Tunisia has been in political turmoil since the assassination of opposition figure Chokri Belaid last week. Thousands of protesters took to the streets; Prime Minister Hamadi Jebali vowed to form a new technocratic cabinet against the wishes of his party, and promised to resign if he fails; and President Moncef Marzouki’s party withdrew from government only to reverse its decision shortly after. Belaid’s death could mark a turning point in Tunisian politics.
French and Malian troops have clashed with Islamist rebels in the town of Gao in northern Mali as they continue to try to secure the region. An African force has been approved to take over operations from the French, and the international community is calling for the restoration of Mali’s democracy. However, talk of Mali’s former ‘model democracy’ can be misleading as it was the very pre-coup status quo which led to collapse in the first place.
After much back and forth, former Chadian dictator Hissène Habré is to be tried in a court in Senegal. The Extraordinary African Chambers, inaugurated on Friday, will investigate thousands of political killings and systematic torture allegedly committed during Habré’s presidency. If fair and transparent, the case could set a precedent of African justice for African crimes.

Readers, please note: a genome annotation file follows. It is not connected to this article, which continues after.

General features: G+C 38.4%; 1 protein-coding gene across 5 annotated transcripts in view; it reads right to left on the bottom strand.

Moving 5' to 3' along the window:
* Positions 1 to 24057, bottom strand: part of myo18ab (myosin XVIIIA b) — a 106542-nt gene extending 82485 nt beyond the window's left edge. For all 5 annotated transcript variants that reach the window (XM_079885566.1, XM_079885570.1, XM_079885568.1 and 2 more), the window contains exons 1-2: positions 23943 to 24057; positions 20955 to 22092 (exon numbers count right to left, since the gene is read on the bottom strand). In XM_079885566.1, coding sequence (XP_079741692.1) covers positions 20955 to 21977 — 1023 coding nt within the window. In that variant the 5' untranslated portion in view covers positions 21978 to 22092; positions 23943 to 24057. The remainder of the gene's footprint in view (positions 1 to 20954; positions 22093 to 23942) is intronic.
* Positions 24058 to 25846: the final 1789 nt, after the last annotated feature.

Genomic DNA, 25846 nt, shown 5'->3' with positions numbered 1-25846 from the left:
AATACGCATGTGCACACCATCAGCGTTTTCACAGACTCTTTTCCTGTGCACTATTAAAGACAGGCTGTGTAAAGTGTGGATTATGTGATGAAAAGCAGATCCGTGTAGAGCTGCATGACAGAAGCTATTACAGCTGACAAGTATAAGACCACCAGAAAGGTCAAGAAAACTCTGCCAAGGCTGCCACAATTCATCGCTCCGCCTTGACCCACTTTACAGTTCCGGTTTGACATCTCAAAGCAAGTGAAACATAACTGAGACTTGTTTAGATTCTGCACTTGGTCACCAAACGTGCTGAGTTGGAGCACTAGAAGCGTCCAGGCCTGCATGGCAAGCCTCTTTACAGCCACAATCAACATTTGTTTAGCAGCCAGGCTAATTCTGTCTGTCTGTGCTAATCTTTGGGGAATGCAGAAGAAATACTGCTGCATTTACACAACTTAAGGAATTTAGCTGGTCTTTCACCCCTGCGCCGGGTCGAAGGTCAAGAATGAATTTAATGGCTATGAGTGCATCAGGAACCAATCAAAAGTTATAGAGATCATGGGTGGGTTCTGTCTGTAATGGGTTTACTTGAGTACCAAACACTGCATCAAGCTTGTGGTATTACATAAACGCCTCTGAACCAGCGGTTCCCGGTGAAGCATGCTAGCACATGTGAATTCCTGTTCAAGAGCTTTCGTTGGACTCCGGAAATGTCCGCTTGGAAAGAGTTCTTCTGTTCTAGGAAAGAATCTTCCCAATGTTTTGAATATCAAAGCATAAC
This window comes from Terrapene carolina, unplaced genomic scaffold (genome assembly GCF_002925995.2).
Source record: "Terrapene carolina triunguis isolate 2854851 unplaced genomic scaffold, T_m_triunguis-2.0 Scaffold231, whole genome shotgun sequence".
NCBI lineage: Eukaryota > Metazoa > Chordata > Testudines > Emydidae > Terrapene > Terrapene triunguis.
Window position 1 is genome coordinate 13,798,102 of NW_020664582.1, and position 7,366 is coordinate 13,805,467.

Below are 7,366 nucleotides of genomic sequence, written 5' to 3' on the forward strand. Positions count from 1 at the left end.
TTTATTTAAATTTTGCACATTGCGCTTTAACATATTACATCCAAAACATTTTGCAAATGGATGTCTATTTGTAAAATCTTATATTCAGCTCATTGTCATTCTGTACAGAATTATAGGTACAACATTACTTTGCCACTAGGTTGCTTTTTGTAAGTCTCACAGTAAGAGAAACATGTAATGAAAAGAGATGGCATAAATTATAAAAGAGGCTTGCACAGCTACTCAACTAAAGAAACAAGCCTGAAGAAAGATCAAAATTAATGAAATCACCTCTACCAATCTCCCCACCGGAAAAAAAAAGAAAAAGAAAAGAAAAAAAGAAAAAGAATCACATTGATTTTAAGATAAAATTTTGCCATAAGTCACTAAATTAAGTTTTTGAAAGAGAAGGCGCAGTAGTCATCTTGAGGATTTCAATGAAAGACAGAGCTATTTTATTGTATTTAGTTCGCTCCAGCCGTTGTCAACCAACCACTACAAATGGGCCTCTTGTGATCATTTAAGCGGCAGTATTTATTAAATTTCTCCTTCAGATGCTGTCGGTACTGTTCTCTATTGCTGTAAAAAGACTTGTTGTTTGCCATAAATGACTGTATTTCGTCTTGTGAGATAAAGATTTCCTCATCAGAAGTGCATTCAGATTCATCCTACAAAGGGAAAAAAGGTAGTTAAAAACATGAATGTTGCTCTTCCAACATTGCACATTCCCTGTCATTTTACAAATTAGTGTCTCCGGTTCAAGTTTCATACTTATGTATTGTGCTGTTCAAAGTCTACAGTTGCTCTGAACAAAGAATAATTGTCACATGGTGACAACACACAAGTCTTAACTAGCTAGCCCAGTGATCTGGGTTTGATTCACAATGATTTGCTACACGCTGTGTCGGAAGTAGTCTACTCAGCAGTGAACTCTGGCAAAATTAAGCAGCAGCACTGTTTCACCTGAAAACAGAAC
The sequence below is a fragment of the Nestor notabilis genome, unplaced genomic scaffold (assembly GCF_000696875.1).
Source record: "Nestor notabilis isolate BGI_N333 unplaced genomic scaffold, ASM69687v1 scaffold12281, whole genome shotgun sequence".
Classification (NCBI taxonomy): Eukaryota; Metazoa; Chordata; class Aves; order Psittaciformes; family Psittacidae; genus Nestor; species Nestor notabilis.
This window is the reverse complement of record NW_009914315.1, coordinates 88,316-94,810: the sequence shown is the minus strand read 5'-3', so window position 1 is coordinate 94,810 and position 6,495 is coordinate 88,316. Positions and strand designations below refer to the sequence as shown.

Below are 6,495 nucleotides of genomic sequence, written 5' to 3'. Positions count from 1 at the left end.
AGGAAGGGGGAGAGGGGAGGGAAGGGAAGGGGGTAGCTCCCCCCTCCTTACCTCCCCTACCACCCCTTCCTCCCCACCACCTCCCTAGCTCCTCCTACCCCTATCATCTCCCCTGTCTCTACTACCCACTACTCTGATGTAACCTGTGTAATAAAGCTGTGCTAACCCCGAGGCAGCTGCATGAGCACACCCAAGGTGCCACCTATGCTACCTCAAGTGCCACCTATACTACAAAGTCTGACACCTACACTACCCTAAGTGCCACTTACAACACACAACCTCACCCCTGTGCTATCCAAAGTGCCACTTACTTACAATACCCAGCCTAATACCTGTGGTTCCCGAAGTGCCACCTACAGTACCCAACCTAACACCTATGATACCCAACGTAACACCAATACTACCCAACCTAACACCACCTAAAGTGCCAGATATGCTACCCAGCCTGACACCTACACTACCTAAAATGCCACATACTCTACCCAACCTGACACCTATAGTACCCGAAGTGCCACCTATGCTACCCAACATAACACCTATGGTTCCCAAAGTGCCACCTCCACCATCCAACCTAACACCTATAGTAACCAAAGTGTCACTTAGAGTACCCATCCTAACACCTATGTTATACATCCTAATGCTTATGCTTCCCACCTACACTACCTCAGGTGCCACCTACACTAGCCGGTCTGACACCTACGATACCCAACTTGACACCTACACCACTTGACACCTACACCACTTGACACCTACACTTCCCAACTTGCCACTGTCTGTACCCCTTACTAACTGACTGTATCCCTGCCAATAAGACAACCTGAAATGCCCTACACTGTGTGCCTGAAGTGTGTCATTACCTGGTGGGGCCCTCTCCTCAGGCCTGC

Over 100 people have been killed by armed rebels in South Sudan’s Jonglei state. The region has suffered from tribal violence for several years, compounding South Sudan’s serious social and economic problems. The country’s leaders hope its economic challenges can be helped by regional integration, but this arguably poses as many risks as opportunities.
Below are a few highlights from the past week:
|The Trial of Hissène Habré: A Turning Point for Justice in Africa?|
|Changing Channels: The Rise of Chinese Media in Africa|
|Can the AU Deliver Pax Africana?|
|Why Didn't France Intervene in the Central African Republic?|
|Cameroon: Is Biya's 2035 Dream Becoming A Delusion?|
All the best,
The Team at Think Africa Press